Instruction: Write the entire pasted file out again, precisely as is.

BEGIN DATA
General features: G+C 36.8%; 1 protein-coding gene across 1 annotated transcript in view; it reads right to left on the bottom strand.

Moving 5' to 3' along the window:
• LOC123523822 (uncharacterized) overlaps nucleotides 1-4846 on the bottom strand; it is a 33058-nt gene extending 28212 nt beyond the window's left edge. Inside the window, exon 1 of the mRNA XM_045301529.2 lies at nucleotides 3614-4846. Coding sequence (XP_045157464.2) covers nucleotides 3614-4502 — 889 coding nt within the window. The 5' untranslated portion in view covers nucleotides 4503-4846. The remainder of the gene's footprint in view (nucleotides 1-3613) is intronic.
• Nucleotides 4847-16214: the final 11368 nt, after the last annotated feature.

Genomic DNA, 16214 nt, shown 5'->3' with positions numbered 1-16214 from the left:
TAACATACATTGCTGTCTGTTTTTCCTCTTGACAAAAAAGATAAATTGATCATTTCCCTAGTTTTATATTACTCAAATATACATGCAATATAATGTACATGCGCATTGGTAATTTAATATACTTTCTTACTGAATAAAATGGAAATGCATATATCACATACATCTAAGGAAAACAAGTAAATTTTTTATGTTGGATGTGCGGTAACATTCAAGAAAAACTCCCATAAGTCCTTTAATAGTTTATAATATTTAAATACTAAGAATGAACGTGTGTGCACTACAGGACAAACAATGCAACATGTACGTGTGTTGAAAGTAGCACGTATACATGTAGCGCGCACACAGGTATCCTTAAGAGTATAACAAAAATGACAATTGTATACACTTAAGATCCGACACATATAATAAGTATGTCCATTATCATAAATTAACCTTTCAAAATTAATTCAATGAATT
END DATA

General features: G+C 36.8%; 1 protein-coding gene across 1 annotated transcript in view; it reads right to left on the bottom strand.

Moving 5' to 3' along the window:
• LOC123523822 (uncharacterized) overlaps nucleotides 1-4846 on the bottom strand; it is a 33058-nt gene extending 28212 nt beyond the window's left edge. Inside the window, exon 1 of the mRNA XM_045301529.2 lies at nucleotides 3614-4846. Coding sequence (XP_045157464.2) covers nucleotides 3614-4502 — 889 coding nt within the window. The 5' untranslated portion in view covers nucleotides 4503-4846. The remainder of the gene's footprint in view (nucleotides 1-3613) is intronic.
• Nucleotides 4847-16214: the final 11368 nt, after the last annotated feature.

Genomic DNA, 16214 nt, shown 5'->3' with positions numbered 1-16214 from the left:
TAACATACATTGCTGTCTGTTTTTCCTCTTGACAAAAAAGATAAATTGATCATTTCCCTAGTTTTATATTACTCAAATATACATGCAATATAATGTACATGCGCATTGGTAATTTAATATACTTTCTTACTGAATAAAATGGAAATGCATATATCACATACATCTAAGGAAAACAAGTAAATTTTTTATGTTGGATGTGCGGTAACATTCAAGAAAAACTCCCATAAGTCCTTTAATAGTTTATAATATTTAAATACTAAGAATGAACGTGTGTGCACTACAGGACAAACAATGCAACATGTACGTGTGTTGAAAGTAGCACGTATACATGTAGCGCGCACACAGGTATCCTTAAGAGTATAACAAAAATGACAATTGTATACACTTAAGATCCGACACATATAATAAGTATGTCCATTATCATAAATTAACCTTTCAAAATTAATTCAATGAATT